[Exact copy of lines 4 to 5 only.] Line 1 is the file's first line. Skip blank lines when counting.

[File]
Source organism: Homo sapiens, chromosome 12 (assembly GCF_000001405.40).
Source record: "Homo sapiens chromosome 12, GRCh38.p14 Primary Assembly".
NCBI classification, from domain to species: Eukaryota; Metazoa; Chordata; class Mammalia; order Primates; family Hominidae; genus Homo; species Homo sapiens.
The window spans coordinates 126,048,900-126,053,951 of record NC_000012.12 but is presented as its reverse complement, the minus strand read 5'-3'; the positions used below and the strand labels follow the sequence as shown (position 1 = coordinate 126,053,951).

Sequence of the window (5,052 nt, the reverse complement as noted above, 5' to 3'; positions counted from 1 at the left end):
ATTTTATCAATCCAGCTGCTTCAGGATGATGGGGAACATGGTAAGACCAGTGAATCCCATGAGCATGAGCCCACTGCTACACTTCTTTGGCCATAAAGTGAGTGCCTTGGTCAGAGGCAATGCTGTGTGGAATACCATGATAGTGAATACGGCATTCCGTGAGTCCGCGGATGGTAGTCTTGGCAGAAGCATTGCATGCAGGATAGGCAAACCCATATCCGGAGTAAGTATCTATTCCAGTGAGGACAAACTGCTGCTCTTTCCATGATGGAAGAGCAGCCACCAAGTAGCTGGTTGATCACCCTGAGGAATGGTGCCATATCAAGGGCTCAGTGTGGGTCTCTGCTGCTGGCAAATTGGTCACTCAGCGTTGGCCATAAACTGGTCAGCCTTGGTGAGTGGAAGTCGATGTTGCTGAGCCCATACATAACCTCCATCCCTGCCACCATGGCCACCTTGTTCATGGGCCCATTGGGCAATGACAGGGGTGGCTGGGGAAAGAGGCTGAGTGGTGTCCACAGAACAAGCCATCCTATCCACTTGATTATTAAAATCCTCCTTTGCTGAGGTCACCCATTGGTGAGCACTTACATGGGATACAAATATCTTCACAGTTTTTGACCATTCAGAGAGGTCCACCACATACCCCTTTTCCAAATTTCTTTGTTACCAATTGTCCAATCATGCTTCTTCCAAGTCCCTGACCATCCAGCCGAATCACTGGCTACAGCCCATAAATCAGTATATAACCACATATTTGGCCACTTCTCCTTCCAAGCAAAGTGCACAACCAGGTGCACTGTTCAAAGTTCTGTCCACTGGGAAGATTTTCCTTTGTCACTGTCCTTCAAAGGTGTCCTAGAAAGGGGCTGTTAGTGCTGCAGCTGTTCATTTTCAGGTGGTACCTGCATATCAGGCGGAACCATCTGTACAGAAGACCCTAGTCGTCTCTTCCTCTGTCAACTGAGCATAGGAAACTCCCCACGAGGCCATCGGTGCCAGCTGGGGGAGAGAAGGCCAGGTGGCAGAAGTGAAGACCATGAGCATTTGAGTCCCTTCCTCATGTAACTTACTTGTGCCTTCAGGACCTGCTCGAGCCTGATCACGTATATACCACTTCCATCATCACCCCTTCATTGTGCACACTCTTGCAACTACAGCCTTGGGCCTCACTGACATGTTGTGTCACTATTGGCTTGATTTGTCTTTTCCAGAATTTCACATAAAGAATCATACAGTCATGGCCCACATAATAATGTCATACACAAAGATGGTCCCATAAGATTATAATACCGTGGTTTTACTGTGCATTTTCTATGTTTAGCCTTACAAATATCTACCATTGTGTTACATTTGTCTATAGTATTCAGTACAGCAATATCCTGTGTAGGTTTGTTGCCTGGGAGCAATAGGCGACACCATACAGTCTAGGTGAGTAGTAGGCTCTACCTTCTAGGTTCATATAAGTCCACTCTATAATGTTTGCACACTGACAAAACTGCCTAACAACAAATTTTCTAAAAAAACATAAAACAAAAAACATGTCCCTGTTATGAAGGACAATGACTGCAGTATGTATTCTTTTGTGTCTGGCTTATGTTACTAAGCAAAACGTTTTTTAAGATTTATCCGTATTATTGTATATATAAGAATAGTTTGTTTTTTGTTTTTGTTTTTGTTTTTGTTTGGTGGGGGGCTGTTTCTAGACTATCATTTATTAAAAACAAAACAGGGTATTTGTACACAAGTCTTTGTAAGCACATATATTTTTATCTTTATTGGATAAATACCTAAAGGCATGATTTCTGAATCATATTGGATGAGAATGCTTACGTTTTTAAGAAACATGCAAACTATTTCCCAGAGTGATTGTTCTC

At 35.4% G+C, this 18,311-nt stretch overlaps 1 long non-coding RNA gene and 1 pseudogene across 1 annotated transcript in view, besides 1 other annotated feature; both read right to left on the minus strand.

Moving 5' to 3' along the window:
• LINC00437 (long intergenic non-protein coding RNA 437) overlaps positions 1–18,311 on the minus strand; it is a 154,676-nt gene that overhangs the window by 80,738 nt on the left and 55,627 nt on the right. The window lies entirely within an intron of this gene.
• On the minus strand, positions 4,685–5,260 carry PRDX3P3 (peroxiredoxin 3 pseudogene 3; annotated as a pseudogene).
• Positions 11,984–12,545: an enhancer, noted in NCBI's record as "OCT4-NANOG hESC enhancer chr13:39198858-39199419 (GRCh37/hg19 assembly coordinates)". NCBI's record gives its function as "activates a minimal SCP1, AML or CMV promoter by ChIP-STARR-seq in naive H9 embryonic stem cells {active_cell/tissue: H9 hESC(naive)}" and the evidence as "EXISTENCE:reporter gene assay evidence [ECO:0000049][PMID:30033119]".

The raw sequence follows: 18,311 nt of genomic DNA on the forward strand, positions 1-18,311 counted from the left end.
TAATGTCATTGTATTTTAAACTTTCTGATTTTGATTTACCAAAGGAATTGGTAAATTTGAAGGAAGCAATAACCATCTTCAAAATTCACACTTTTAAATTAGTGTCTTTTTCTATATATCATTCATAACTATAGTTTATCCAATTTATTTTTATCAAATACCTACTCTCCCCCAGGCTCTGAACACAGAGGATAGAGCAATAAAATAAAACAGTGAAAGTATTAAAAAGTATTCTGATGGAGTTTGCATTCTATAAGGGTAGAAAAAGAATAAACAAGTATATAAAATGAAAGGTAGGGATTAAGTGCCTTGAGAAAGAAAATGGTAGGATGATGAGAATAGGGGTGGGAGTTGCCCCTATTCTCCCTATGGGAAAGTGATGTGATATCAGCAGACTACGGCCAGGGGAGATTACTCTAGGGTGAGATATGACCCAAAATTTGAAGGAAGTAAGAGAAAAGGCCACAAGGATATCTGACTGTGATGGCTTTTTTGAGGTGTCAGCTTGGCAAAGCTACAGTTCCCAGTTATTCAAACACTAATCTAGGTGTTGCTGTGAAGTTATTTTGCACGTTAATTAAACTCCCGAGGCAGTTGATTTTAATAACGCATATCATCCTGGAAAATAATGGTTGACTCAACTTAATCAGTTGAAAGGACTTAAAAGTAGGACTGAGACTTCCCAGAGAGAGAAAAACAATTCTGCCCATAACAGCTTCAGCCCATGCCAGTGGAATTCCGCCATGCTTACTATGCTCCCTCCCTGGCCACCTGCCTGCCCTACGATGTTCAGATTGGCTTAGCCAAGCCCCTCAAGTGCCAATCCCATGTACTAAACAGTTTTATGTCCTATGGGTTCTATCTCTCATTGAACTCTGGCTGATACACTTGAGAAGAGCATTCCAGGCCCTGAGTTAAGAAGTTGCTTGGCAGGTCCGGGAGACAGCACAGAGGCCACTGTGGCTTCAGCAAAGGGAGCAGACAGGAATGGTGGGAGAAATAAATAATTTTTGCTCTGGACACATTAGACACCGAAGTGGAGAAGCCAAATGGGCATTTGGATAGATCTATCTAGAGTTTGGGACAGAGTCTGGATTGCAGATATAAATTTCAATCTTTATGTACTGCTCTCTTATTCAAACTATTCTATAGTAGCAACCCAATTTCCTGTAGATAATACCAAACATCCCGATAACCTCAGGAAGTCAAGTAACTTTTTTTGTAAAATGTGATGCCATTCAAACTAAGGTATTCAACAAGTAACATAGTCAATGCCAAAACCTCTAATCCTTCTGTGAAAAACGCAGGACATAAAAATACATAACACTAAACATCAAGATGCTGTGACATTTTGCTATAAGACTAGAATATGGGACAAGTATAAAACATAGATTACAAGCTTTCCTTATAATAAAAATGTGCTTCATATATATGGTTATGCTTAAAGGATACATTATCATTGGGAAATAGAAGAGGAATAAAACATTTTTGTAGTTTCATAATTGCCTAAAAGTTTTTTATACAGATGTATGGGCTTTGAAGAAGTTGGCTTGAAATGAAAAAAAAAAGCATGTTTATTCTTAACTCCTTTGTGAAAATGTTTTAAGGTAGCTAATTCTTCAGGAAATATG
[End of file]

The window spans coordinates 126,048,900-126,053,951 of record NC_000012.12 but is presented as its reverse complement, the minus strand read 5'-3'; the positions used below and the strand labels follow the sequence as shown (position 1 = coordinate 126,053,951).

Sequence of the window (5,052 nt, the reverse complement as noted above, 5' to 3'; positions counted from 1 at the left end):